Microdeletions in the Y chromosome of infertile men

N Engl J Med. 1997 Feb 20;336(8):534-9. doi: 10.1056/NEJM199702203360802.


Background: Some infertile men with azoospermia or severe oligospermia have small deletions in regions of the Y chromosome. However, the frequency of such microdeletions among men with infertility in general is unknown. We sought to determine the prevalence of Y-chromosome microdeletions among infertile men and to correlate the clinical presentation of the men with specific deletions.

Methods: We studied 200 consecutive infertile men. Each man was evaluated comprehensively for known causes of infertility, and Y-chromosome microdeletions were studied with use of the polymerase chain reaction to amplify specific regions of the chromosome. The Y chromosomes of 200 normal men were also analyzed.

Results: Fourteen infertile men (7 percent) and four normal men (2 percent) had microdeletions of the Y chromosome. Nine of the infertile men had azoospermia or severe oligospermia (sperm concentration, <5 million per milliliter), four had oligospermia (sperm concentration, 5 million to <20 million per milliliter), and one had normospermia (sperm concentration, > or = 20 million per milliliter). The size and location of the deletions varied and did not correlate with the severity of spermatogenic failure. The fathers of six infertile men with microdeletions were studied; two had the same deletions as their sons, and four had no deletions.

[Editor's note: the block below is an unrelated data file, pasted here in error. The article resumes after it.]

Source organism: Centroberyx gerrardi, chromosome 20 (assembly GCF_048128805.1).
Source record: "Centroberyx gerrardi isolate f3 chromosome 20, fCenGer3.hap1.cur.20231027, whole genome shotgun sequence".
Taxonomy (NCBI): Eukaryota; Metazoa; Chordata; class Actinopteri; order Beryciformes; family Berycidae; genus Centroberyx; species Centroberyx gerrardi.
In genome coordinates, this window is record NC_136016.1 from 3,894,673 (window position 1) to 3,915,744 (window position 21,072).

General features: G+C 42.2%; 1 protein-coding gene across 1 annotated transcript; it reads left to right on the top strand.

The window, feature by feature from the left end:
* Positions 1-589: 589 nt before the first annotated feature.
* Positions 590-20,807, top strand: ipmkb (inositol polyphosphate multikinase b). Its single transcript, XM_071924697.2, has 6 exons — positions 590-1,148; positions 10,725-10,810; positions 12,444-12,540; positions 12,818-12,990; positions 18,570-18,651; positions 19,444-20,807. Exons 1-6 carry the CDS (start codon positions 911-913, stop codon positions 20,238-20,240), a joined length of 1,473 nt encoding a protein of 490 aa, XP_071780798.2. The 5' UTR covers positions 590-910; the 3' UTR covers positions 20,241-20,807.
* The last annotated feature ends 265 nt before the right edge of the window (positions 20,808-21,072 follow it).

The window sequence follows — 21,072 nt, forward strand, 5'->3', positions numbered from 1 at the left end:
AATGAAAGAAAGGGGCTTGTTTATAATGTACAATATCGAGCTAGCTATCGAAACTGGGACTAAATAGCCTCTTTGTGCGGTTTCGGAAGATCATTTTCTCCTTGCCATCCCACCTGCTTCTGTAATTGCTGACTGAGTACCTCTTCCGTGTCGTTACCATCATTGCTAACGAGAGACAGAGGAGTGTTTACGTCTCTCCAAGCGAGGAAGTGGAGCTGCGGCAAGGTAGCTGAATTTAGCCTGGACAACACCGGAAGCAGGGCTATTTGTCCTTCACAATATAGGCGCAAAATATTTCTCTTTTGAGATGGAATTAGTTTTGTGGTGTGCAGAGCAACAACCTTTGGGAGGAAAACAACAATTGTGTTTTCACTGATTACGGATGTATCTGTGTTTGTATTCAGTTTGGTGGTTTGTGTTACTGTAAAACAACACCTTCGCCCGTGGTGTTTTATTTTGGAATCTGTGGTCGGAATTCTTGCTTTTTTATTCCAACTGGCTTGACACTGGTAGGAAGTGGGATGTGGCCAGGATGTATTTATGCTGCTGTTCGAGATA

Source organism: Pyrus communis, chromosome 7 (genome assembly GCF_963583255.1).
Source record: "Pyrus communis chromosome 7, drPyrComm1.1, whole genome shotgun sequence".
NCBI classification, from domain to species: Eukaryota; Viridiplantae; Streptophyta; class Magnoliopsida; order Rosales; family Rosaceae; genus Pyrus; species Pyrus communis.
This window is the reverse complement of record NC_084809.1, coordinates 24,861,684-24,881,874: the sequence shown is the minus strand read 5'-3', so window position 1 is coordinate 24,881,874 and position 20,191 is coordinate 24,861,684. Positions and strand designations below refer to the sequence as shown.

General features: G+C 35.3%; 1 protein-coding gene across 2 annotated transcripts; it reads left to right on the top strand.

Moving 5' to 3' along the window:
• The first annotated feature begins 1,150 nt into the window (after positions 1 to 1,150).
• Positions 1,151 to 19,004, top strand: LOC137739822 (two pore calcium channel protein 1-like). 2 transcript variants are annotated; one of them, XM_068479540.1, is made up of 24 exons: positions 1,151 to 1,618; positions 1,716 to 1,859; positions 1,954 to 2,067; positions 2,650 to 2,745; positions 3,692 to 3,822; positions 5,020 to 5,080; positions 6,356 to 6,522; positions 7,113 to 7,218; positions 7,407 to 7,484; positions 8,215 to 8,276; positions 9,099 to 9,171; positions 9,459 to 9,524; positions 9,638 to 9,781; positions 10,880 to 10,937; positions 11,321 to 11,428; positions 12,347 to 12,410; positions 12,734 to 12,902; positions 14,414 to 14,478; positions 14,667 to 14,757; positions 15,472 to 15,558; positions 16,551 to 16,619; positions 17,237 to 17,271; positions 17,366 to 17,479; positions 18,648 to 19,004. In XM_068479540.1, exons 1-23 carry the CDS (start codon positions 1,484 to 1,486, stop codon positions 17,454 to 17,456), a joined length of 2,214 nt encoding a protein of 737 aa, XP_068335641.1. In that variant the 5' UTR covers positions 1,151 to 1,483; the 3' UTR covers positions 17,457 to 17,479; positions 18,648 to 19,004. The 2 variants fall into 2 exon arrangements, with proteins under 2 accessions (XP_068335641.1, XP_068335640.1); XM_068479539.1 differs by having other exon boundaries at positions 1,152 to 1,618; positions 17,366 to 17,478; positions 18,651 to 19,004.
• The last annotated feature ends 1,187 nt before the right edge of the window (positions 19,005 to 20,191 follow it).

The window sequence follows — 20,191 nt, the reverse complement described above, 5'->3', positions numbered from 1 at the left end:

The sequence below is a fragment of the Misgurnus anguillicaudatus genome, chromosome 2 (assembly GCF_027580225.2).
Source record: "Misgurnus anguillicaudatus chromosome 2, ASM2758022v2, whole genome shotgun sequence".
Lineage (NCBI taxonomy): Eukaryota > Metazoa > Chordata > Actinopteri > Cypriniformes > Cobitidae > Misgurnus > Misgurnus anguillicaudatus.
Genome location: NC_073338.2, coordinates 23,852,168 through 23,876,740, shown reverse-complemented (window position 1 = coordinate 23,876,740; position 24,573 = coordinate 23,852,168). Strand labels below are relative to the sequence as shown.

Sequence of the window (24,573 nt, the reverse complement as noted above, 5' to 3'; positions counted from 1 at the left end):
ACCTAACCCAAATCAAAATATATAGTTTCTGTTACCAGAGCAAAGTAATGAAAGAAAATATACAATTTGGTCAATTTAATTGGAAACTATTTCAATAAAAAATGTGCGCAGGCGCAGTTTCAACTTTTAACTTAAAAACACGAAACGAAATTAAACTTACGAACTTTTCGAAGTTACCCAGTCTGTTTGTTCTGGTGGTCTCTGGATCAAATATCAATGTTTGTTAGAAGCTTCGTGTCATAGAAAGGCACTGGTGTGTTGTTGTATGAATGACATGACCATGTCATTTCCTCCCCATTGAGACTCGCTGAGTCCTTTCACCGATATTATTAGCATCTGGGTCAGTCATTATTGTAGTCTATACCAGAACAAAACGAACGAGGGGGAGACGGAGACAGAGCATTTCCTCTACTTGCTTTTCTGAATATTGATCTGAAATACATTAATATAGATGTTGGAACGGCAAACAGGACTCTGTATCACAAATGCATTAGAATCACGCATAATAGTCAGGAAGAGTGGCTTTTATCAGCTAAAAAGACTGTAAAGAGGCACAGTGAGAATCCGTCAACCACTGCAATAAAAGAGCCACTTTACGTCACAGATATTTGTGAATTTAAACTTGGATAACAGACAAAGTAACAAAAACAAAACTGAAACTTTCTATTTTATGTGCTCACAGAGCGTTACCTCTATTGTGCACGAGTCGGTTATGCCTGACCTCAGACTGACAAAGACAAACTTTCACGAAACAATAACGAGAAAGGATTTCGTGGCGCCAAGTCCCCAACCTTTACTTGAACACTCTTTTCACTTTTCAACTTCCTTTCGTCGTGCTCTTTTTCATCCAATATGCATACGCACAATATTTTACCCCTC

Conclusions: A small proportion of men with infertility have Y-chromosome microdeletions, but the size and position of the deletions correlate poorly with the severity of spermatogenic failure, and a deletion does not preclude the presence of viable sperm and possible conception.

MeSH terms

  • Adult
  • Case-Control Studies
  • Chromosome Deletion*
  • Chromosome Mapping
  • Humans
  • Infertility, Male / etiology
  • Infertility, Male / genetics*
  • Karyotyping
  • Male
  • Oligospermia / genetics
  • Polymerase Chain Reaction
  • Sperm Count
  • Y Chromosome / genetics*